Giving the Dallas-based company a lift was the projection TV market, which with 5.7 million units was third as a display category--behind cathode ray tube and liquid crystal displays--in sets shipped worldwide in 2004, according to research firm iSuppli. In the projection set market, DLP-based projection sets came in second with 750,000 shipped, just behind CRT projection sets, which at 4.2 million units made up a majority of the market.
Projection televisions helped the company to ramp up shipments in the past eight months when it shipped 2 million units, TI said in a statement. It took the company since 1996 to ship 3 million units.
The company expects projection sets to play a big role in its future.
"We have more than 20 manufacturers in the TV space, including six of the top nine using DLP," said Molly Mulloy spokeswoman for TI. TV makers using TI's DLP chip include Samsung Electronics, LG Electronics, Panasonic, Thomson, Toshiba and Mitsubishi. "This has been a significant addition to our business."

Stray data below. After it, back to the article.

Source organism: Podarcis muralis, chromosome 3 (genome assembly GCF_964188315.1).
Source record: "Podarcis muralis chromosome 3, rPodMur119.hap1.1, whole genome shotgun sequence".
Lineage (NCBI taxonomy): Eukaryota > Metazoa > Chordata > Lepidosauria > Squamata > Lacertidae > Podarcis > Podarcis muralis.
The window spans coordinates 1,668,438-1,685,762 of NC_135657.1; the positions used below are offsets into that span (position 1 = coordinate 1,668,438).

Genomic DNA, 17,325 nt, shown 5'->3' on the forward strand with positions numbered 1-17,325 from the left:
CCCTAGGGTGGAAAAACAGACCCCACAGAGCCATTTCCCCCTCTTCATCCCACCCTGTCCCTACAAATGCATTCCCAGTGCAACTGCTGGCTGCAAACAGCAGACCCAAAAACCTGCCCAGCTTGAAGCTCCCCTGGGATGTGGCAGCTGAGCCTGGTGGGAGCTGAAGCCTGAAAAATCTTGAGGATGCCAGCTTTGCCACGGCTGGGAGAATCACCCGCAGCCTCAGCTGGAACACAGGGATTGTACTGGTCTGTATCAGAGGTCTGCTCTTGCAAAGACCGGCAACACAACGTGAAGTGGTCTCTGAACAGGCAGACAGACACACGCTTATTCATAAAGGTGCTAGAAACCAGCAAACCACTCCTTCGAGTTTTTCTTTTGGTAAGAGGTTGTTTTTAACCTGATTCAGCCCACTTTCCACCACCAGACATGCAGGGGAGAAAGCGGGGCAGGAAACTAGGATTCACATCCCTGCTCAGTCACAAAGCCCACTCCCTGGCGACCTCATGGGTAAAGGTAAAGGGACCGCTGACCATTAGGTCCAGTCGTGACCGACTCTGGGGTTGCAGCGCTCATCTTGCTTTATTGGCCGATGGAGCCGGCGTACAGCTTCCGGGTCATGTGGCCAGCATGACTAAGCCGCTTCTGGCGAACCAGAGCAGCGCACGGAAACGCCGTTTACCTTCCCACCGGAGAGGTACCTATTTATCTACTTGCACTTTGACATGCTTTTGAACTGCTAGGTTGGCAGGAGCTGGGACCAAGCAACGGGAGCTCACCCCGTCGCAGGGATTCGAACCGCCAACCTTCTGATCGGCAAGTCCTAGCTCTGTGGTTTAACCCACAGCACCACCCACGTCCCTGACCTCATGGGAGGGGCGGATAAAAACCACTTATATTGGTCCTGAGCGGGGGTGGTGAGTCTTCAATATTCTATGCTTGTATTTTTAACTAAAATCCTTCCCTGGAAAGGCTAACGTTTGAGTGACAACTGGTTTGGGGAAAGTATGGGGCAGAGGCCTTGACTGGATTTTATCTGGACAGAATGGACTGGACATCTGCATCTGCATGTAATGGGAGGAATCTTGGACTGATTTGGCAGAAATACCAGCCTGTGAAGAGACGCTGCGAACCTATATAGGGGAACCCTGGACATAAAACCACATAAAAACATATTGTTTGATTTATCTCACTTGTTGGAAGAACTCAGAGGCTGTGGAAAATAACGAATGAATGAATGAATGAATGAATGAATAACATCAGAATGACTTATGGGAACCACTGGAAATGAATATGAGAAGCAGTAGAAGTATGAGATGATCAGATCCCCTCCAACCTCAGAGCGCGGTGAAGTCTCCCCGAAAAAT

DLP chips are also used in office and portable projectors, and TI is essentially the only DLP game in town, according to Kim Allen, an analyst with iSuppli.
DLP involves reflecting light off an array of microscopic mirrors. DLP's challenge, Allen said, is high resolutions.
"There has been a question of whether DLP can move up in resolution with other technologies, but given the acceleration in shipments it seems to be doing well," Allen said.
DLP is part of a long list of technologies used in televisions that can be confusing for consumers. However, that doesn't seem to be slowing consumer demand. Advanced televisions arefor .